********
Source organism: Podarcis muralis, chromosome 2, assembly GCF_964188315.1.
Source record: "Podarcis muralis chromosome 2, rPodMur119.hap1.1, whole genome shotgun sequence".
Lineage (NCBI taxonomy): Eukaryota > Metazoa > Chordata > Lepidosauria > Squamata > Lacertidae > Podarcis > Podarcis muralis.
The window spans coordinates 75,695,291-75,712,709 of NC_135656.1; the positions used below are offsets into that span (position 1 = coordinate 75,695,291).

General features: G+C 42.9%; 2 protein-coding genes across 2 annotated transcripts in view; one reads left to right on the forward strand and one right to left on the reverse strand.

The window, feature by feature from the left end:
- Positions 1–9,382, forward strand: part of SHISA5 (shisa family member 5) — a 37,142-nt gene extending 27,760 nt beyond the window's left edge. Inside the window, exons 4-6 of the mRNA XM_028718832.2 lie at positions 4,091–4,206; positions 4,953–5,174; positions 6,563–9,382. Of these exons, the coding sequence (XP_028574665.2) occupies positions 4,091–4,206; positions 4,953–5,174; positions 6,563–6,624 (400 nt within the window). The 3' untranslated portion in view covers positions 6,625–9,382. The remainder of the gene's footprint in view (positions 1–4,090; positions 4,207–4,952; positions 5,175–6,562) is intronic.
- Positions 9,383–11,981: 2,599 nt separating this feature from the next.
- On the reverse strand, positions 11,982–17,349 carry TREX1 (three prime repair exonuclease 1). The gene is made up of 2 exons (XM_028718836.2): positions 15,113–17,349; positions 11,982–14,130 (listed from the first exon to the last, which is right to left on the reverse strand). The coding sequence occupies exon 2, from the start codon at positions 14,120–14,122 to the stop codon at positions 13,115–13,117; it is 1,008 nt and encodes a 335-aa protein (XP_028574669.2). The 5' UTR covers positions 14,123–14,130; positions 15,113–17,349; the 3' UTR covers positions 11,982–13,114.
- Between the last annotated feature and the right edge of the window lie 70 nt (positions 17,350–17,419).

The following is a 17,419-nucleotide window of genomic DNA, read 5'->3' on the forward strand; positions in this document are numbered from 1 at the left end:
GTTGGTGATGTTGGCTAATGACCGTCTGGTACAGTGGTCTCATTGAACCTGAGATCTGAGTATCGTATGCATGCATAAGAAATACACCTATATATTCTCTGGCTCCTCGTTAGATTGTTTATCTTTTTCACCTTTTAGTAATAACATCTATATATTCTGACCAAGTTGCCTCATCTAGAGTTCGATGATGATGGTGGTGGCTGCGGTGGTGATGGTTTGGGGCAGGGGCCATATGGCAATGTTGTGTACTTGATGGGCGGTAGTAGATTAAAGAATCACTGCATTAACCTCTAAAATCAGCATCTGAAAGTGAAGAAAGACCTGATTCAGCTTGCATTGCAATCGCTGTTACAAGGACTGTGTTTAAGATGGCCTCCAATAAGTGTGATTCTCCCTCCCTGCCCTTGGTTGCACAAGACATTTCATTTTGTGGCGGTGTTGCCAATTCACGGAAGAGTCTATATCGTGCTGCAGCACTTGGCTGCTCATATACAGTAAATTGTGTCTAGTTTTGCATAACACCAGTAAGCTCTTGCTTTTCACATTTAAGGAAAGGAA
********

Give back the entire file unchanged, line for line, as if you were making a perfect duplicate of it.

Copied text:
Source organism: Podarcis muralis, chromosome 2, assembly GCF_964188315.1.
Source record: "Podarcis muralis chromosome 2, rPodMur119.hap1.1, whole genome shotgun sequence".
Lineage (NCBI taxonomy): Eukaryota > Metazoa > Chordata > Lepidosauria > Squamata > Lacertidae > Podarcis > Podarcis muralis.
The window spans coordinates 75,695,291-75,712,709 of NC_135656.1; the positions used below are offsets into that span (position 1 = coordinate 75,695,291).

General features: G+C 42.9%; 2 protein-coding genes across 2 annotated transcripts in view; one reads left to right on the forward strand and one right to left on the reverse strand.

The window, feature by feature from the left end:
- Positions 1–9,382, forward strand: part of SHISA5 (shisa family member 5) — a 37,142-nt gene extending 27,760 nt beyond the window's left edge. Inside the window, exons 4-6 of the mRNA XM_028718832.2 lie at positions 4,091–4,206; positions 4,953–5,174; positions 6,563–9,382. Of these exons, the coding sequence (XP_028574665.2) occupies positions 4,091–4,206; positions 4,953–5,174; positions 6,563–6,624 (400 nt within the window). The 3' untranslated portion in view covers positions 6,625–9,382. The remainder of the gene's footprint in view (positions 1–4,090; positions 4,207–4,952; positions 5,175–6,562) is intronic.
- Positions 9,383–11,981: 2,599 nt separating this feature from the next.
- On the reverse strand, positions 11,982–17,349 carry TREX1 (three prime repair exonuclease 1). The gene is made up of 2 exons (XM_028718836.2): positions 15,113–17,349; positions 11,982–14,130 (listed from the first exon to the last, which is right to left on the reverse strand). The coding sequence occupies exon 2, from the start codon at positions 14,120–14,122 to the stop codon at positions 13,115–13,117; it is 1,008 nt and encodes a 335-aa protein (XP_028574669.2). The 5' UTR covers positions 14,123–14,130; positions 15,113–17,349; the 3' UTR covers positions 11,982–13,114.
- Between the last annotated feature and the right edge of the window lie 70 nt (positions 17,350–17,419).

The following is a 17,419-nucleotide window of genomic DNA, read 5'->3' on the forward strand; positions in this document are numbered from 1 at the left end:
GTTGGTGATGTTGGCTAATGACCGTCTGGTACAGTGGTCTCATTGAACCTGAGATCTGAGTATCGTATGCATGCATAAGAAATACACCTATATATTCTCTGGCTCCTCGTTAGATTGTTTATCTTTTTCACCTTTTAGTAATAACATCTATATATTCTGACCAAGTTGCCTCATCTAGAGTTCGATGATGATGGTGGTGGCTGCGGTGGTGATGGTTTGGGGCAGGGGCCATATGGCAATGTTGTGTACTTGATGGGCGGTAGTAGATTAAAGAATCACTGCATTAACCTCTAAAATCAGCATCTGAAAGTGAAGAAAGACCTGATTCAGCTTGCATTGCAATCGCTGTTACAAGGACTGTGTTTAAGATGGCCTCCAATAAGTGTGATTCTCCCTCCCTGCCCTTGGTTGCACAAGACATTTCATTTTGTGGCGGTGTTGCCAATTCACGGAAGAGTCTATATCGTGCTGCAGCACTTGGCTGCTCATATACAGTAAATTGTGTCTAGTTTTGCATAACACCAGTAAGCTCTTGCTTTTCACATTTAAGGAAAGGAA